October 9, 2019
Volume 3 Issue 3
Light Alloys Challenge Metalworking Fluids
CHICAGO – The types of metals used in wide ranges of products have evolved in recent years, trending toward greater use of alloys and new kinds of alloys as manufacturers strive to make things that are stronger and lighter weight. According to an industry insider, this shifting landscape of machining creates challenges in the formulation of metalworking fluids.
Much of the evolution in metals choices has been spurred by efforts to improve fuel economy – both in on-road automobiles and in other types of equipment. If a manufacturer switches to a metal that is stronger – which can be measured in different ways, such as torsional rigidity and bending rigidity – then they often can use less of the metal, reducing mass and thereby allowing better fuel economy.
But there are also other reasons, DuBois Chemicals Research and Development Manager for Metalworking Fluids Rick Butler told the North American Industrial Lubricants Congress here Sept. 11. Shipbuilders and manufacturers of offshore equipment are increasingly cladding the steels they build with in order to protect against saltwater corrosion. In some applications improved strength is itself the motivating factor, such as the parts of an auto body that are key to crash safety.
The new metals are mostly alloys – combinations of multiple metals – many of them categories of steel such as advanced high-strength steels. The increase in strength can result from the introduction of different elements, by tweaking the proportions of elements that are already used or by altering the process of manufacturing the metal. By far the most popular choice in the auto industry are dual-phase steels, which have low to medium levels of carbon as well as manganese, chrome, molybdenum, vanadium, silicon and niobium. Introduced during the 1970s, dual-phase steels attain high strength through a carefully controlled cooling phase.
Other varieties that have grown in popularity are transformation induced plasticity steels, which are strong but also highly ductile and are highly demanded for naval and marine applications; martensite steels, which have low levels of carbon and gain excellent strength from a rapid cooling process that freezes iron in its austenite form; complex phase steels, which contain small amounts of martensite, austenite and pearlite and which are less susceptible to bending than dual phase steels; and boron steels, which are very hard.
In the auto industry, Butler said, use of light steels has allowed 25 percent reductions in the mass of passenger car bodies while improving torsional rigidity and bending rigidity by 80 and 52 percent, respectively – all without increasing costs.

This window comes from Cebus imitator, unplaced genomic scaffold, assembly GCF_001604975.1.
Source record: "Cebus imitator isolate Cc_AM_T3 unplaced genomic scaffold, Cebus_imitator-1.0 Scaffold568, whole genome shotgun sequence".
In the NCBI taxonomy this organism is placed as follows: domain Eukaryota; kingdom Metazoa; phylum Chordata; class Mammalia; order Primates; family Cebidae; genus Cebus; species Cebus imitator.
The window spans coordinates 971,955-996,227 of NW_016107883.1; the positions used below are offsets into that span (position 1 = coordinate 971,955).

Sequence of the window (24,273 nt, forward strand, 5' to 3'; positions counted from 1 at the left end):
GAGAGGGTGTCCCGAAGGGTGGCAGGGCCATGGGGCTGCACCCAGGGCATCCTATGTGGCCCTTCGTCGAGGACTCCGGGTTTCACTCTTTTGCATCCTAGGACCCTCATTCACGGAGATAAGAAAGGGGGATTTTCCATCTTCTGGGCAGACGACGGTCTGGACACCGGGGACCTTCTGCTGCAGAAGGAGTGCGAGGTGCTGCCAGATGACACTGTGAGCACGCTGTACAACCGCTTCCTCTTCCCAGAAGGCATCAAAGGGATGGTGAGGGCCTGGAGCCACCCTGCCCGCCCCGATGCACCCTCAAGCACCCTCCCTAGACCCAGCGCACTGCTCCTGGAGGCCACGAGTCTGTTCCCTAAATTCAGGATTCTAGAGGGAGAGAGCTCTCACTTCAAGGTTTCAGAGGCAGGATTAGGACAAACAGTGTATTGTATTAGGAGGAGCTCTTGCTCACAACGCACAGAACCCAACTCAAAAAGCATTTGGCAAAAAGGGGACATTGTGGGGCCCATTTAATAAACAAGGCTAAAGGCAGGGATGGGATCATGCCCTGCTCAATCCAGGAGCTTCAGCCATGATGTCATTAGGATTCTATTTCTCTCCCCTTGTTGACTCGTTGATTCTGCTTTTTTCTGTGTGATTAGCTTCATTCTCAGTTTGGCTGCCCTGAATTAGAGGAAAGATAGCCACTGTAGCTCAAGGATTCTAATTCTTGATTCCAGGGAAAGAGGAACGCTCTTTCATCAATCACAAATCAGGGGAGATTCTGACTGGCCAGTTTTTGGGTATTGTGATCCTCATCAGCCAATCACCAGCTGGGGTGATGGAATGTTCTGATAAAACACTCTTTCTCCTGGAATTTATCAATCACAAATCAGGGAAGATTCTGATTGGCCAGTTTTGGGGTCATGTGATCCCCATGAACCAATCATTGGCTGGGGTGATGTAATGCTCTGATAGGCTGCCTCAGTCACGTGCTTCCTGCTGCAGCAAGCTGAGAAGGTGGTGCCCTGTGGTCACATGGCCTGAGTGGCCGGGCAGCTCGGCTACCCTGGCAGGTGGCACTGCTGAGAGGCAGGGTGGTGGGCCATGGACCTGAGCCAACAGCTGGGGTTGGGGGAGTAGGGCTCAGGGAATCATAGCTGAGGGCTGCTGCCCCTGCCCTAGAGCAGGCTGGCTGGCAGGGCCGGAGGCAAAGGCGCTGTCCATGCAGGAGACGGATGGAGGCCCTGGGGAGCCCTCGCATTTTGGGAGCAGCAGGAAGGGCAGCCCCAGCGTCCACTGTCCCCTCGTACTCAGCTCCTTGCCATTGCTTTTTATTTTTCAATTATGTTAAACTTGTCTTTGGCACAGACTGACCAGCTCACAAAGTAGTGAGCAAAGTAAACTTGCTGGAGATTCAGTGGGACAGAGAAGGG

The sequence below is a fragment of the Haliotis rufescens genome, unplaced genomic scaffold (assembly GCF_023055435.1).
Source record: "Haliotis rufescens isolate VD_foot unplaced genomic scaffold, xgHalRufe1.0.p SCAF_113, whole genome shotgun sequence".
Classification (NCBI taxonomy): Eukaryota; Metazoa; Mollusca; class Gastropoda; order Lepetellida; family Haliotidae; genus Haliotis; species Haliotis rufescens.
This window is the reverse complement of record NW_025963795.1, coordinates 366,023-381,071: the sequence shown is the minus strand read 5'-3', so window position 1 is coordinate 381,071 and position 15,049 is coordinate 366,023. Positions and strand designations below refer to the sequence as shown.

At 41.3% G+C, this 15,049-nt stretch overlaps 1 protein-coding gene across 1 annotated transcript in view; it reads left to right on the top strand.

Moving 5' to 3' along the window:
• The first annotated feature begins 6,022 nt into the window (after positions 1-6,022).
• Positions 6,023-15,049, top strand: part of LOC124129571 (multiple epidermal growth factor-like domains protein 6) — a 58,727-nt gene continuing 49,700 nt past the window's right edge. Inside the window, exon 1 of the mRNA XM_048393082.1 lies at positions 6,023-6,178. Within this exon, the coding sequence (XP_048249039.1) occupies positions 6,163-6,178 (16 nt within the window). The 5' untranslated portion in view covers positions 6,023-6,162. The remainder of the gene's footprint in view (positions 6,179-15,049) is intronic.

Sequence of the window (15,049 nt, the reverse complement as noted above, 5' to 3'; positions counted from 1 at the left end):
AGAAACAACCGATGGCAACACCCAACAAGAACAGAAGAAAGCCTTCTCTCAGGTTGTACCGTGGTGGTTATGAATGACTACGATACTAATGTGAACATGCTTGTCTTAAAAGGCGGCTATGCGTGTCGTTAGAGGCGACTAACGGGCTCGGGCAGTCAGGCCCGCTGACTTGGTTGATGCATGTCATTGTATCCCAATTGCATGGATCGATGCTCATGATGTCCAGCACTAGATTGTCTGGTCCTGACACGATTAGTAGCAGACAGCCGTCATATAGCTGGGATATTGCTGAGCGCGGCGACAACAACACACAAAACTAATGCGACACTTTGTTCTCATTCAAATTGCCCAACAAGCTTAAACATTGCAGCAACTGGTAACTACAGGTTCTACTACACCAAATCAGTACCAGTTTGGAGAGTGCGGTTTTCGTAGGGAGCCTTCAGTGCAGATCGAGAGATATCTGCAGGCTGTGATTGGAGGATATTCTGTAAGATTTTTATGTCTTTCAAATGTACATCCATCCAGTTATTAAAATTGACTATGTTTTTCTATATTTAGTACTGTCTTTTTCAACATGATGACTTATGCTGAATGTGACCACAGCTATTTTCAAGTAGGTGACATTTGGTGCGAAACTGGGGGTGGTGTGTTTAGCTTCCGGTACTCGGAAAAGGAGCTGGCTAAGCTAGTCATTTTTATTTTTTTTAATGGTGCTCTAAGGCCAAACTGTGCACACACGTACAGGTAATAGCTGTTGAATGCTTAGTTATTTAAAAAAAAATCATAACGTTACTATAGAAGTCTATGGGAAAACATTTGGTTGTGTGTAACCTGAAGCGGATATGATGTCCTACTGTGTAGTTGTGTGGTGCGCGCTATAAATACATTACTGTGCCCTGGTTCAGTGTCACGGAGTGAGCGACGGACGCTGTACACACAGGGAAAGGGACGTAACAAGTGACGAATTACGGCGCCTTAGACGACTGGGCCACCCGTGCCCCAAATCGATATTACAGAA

The performance benefits may be obvious, but these new alloys also bring challenges during manufacturing processes. Higher-strength steels are more difficult to stamp and form. In punching processes, for example, this means that the tool must also be made of harder material – usually M2 steel or powdered metals.
“Today’s stampers could not blank and form AHSS if tool steels did not change with them,” Butler said.
Staying with the example of punching operations, he noted that greater forces are needed when harder workpieces and tools are used, and this causes greater stress and increased temperatures at the contact surfaces, both of which must be addressed by metalworking fluids.
Choosing the kinds of additives to use can be tricky, particularly for extreme pressure additives. Formulators have several families of chemicals to employ, including metal soaps, complex polymeric esters, metal chlorides, metal phosphates and metal sulfides, all of which work by reacting chemically with metal surfaces under high loads. However, each family performs optimally at significantly different temperatures, Butler said. Metal soaps are at the low end, with an optimal range between zero and 500 degrees C, while metal sulfides have the highest at 600 to 1,000 degrees.
“The trick is figuring out which extreme pressure additives to use [for the] temperature range you’re operating at, which you really can’t measure correctly,” Butler said. To further complicate matters, some chemicals are not compatible with some types of metals. Sulfides cause copper to corrode and will stain ferrous metals.
Shipbuilders using aluminum to clad the insides of vessels must carefully pick their corrosion inhibitors depending on the alkanolamine present in the additive package. Monoethanolamine and monoisopropanolamine corrode aluminum more than diethanolamine, diisopropanolamine, triethanolamine and triisopropanolamine. To machine aluminum alloys, using fluids with high levels of fats or vegetable oils is important. Chlorinated paraffins help but aren’t necessary, he said, and can be replaced with polyol esters and polymerized esters. “Stay away from active sulfur,” Butler said.
Magnesium alloy has a high machinability rating and doesn’t require much lubrication, he noted, but speical care is needed because magnesium is highly flammable and creates fires that are fueled by water. Formulators should at least use high-flash mineral oils, though higher-flash triglycerides or fats are better. Water-based coolants shouldn’t be used, of course.
Titanium is increasingly popular with manufacturers of metal products. High-water content coolants are needed for titanium machining, as well as high-flash, high-viscosity oils. Fat and triglycerides are again useful for these applications due to their high flash points, Butler said.